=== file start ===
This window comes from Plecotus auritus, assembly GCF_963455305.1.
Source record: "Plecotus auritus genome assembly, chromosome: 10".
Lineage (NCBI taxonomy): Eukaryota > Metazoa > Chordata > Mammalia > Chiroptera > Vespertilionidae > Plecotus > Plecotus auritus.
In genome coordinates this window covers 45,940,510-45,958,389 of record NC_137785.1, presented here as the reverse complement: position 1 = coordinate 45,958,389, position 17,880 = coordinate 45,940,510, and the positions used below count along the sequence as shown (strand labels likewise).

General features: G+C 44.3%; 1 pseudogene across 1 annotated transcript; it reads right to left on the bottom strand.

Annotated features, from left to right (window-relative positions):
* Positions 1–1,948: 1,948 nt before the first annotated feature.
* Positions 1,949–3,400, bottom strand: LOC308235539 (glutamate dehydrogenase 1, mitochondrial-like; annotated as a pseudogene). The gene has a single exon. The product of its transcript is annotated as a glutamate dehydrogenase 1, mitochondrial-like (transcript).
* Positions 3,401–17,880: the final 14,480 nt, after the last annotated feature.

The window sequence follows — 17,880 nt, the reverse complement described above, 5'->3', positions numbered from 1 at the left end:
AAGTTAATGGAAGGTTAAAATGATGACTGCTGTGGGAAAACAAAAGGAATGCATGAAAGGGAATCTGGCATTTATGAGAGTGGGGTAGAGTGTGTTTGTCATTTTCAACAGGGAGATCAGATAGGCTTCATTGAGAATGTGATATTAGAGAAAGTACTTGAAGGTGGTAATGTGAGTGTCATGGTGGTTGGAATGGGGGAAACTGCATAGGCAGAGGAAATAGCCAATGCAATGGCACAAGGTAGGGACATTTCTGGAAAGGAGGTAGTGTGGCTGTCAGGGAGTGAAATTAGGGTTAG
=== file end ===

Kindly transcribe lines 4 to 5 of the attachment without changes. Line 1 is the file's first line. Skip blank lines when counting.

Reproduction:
In genome coordinates this window covers 45,940,510-45,958,389 of record NC_137785.1, presented here as the reverse complement: position 1 = coordinate 45,958,389, position 17,880 = coordinate 45,940,510, and the positions used below count along the sequence as shown (strand labels likewise).

General features: G+C 44.3%; 1 pseudogene across 1 annotated transcript; it reads right to left on the bottom strand.